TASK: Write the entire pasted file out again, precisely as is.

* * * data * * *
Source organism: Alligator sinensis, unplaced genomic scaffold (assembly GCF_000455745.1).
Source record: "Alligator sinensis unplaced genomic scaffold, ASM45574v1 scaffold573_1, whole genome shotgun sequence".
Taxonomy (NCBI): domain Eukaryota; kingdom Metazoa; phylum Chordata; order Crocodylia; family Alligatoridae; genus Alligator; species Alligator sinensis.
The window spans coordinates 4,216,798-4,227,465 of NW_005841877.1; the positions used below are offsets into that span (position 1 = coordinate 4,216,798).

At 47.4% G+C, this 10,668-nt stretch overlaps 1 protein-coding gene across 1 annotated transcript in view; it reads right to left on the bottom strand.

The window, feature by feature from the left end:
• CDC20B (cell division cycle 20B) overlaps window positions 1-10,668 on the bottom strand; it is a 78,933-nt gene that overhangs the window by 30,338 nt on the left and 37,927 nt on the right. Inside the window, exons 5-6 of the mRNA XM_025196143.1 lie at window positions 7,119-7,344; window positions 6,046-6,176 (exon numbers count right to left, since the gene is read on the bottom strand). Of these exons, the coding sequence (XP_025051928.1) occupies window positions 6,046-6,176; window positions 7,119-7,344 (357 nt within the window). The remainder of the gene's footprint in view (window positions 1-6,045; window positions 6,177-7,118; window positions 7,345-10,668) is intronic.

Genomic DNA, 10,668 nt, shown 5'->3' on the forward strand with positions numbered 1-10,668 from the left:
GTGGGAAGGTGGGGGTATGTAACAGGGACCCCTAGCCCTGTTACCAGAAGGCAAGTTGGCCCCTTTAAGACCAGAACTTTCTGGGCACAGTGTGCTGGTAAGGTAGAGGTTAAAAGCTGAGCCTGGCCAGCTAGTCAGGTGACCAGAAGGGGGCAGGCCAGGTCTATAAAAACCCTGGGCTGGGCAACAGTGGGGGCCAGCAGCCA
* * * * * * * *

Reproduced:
Source organism: Alligator sinensis, unplaced genomic scaffold (assembly GCF_000455745.1).
Source record: "Alligator sinensis unplaced genomic scaffold, ASM45574v1 scaffold573_1, whole genome shotgun sequence".
Taxonomy (NCBI): domain Eukaryota; kingdom Metazoa; phylum Chordata; order Crocodylia; family Alligatoridae; genus Alligator; species Alligator sinensis.
The window spans coordinates 4,216,798-4,227,465 of NW_005841877.1; the positions used below are offsets into that span (position 1 = coordinate 4,216,798).

At 47.4% G+C, this 10,668-nt stretch overlaps 1 protein-coding gene across 1 annotated transcript in view; it reads right to left on the bottom strand.

The window, feature by feature from the left end:
• CDC20B (cell division cycle 20B) overlaps window positions 1-10,668 on the bottom strand; it is a 78,933-nt gene that overhangs the window by 30,338 nt on the left and 37,927 nt on the right. Inside the window, exons 5-6 of the mRNA XM_025196143.1 lie at window positions 7,119-7,344; window positions 6,046-6,176 (exon numbers count right to left, since the gene is read on the bottom strand). Of these exons, the coding sequence (XP_025051928.1) occupies window positions 6,046-6,176; window positions 7,119-7,344 (357 nt within the window). The remainder of the gene's footprint in view (window positions 1-6,045; window positions 6,177-7,118; window positions 7,345-10,668) is intronic.

Genomic DNA, 10,668 nt, shown 5'->3' on the forward strand with positions numbered 1-10,668 from the left:
GTGGGAAGGTGGGGGTATGTAACAGGGACCCCTAGCCCTGTTACCAGAAGGCAAGTTGGCCCCTTTAAGACCAGAACTTTCTGGGCACAGTGTGCTGGTAAGGTAGAGGTTAAAAGCTGAGCCTGGCCAGCTAGTCAGGTGACCAGAAGGGGGCAGGCCAGGTCTATAAAAACCCTGGGCTGGGCAACAGTGGGGGCCAGCAGCCA